Emergency Medical Services (EMS) in Idaho are at a crossroads. Challenged by population growth, a fragmented system of volunteers and paid staff, and Idaho’s inherently rural character, EMS leaders are working to get ahead of the crisis that looms if nothing changes.
An upcoming EMS Day event will provide a venue where lawmakers and reporters are invited to interact with and learn from EMS providers and stakeholders. The event will take place Monday, Jan. 23, from 9 a.m. to 1 p.m. in the Capitol Rotunda and will help bring awareness to the challenges and opportunities facing emergency services in Idaho.
“We’re trying to get understanding of the crisis that we’re facing if we do nothing,” said EMS Bureau Chief Wayne Denny. “EMS in Idaho has some dark days on the horizon if we don’t do something.”
EMS in Idaho is provided within a framework of different organizations that vary in patient transport and clinical abilities. Some emergency services use paid, career response personnel while others rely on volunteers.
“There’s a lot of variation in staffing models, but a consistent thread in Idaho is that rural communities tend to rely on volunteers, who are often the only emergency response available for calls that happen well outside their communities,” Denny said.
The total number of licensed EMS personnel has remained relatively stable over the past 15 years but has not kept pace with the state’s population growth. Moreover, much of the increase in the number of licensed EMS personnel has been in the state’s urban areas, while the number of EMS personnel in rural communities continues to shrink.
“If the current trend continues, many rural communities will be at risk of longer EMS response times due to lack of EMS personnel,” Denny said. Communities that now have a local ambulance service may have to rely on the ambulance service from a distant neighboring community.”
There have been several efforts over the years to better understand the challenges facing the organizations and personnel who provide EMS in Idaho.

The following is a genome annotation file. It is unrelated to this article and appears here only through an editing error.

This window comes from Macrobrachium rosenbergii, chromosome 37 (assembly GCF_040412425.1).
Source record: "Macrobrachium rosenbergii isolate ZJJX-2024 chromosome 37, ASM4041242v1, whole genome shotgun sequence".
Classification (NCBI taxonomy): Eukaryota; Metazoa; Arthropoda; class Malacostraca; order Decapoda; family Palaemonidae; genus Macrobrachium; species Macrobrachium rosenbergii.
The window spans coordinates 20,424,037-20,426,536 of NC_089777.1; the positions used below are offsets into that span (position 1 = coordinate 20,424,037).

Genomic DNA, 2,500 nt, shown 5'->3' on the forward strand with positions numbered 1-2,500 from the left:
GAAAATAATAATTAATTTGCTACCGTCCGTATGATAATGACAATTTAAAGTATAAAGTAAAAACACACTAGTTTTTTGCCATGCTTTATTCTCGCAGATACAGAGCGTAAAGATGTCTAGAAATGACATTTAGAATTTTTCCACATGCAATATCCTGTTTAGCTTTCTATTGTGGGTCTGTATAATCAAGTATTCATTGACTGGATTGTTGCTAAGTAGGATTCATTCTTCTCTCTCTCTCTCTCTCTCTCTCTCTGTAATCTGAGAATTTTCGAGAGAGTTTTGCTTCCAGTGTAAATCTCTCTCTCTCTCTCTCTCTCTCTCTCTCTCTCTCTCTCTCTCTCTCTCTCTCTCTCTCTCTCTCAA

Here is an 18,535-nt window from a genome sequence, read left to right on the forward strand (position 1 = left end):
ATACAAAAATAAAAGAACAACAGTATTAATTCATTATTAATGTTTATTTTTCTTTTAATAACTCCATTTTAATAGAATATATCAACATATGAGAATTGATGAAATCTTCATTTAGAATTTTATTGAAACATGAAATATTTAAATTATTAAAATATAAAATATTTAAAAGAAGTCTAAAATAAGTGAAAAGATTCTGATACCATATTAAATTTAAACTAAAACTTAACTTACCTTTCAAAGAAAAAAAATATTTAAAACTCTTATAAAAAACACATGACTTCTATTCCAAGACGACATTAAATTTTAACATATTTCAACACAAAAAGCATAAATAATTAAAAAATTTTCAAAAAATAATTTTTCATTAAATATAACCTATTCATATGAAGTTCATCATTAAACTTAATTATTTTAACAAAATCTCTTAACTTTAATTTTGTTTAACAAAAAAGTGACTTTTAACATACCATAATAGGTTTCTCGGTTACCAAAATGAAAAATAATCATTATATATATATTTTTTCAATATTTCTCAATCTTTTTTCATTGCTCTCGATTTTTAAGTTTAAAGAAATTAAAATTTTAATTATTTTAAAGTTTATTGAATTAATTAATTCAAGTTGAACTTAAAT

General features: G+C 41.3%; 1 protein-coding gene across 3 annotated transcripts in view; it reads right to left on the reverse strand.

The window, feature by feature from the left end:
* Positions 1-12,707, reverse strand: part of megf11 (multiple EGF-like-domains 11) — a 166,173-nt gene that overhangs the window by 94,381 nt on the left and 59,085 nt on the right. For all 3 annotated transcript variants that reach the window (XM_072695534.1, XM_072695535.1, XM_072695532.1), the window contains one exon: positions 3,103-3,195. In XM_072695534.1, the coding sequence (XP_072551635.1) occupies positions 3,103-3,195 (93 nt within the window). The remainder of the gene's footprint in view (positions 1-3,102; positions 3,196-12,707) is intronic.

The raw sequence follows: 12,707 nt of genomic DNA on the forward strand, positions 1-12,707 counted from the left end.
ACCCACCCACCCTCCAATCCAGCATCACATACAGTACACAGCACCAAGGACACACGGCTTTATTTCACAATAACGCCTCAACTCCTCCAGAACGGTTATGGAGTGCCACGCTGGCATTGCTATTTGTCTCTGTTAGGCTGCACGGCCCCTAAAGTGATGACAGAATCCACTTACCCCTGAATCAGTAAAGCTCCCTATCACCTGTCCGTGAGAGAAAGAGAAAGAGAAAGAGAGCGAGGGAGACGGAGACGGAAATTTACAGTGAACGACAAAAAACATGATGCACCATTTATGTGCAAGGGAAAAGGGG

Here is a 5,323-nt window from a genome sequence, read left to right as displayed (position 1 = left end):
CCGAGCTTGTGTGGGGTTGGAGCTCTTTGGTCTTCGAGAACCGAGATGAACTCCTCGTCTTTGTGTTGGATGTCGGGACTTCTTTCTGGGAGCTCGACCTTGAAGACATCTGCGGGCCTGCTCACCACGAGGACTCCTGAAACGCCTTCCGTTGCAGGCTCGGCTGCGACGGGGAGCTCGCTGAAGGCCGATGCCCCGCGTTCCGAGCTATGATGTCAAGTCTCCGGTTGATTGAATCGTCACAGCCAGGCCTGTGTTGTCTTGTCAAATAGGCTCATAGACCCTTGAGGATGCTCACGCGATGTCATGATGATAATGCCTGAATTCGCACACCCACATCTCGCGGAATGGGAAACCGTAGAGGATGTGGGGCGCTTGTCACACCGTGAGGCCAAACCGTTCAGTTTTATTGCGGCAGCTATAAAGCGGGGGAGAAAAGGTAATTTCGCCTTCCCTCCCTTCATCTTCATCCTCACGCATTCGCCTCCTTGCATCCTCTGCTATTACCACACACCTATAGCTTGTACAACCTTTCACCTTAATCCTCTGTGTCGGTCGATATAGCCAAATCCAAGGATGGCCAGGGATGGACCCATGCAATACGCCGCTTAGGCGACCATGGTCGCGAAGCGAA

- The Idaho Office of Performance Evaluation published a study in 2010 about the governance of EMS agencies.
- In 2012 and 2018, the Bureau of EMS at the Department of Health and Welfare published reports detailing the concerns and possible solutions specific to volunteer EMS personnel.
- In 2021, the Office of Performance Evaluations published a report about volunteer EMS providers with several actionable recommendations.
After reviewing the latest Office of Performance Evaluations report, the Health Quality Planning Commission asked the Department of Health and Welfare to convene a task force to find policy solutions—including draft legislative language—that will help assure reliable EMS response is available everywhere in Idaho.
The task force first met in June 2022 and will continue to meet as needed. Four workgroups were formed to explore solutions between monthly meetings.
Another recent development includes hiring six contracted EMS planners who will work with Idaho’s 44 counties to document current EMS response capabilities, best practices, and resource requirements for a sustained EMS response.
Denny said the intent for EMS Day is to educate lawmakers, media, and the public about the challenges and opportunities ahead.
The Idaho Department of Health and Welfare is dedicated to strengthening the health, safety, and independence of Idahoans. Learn more at healthandwelfare.idaho.gov.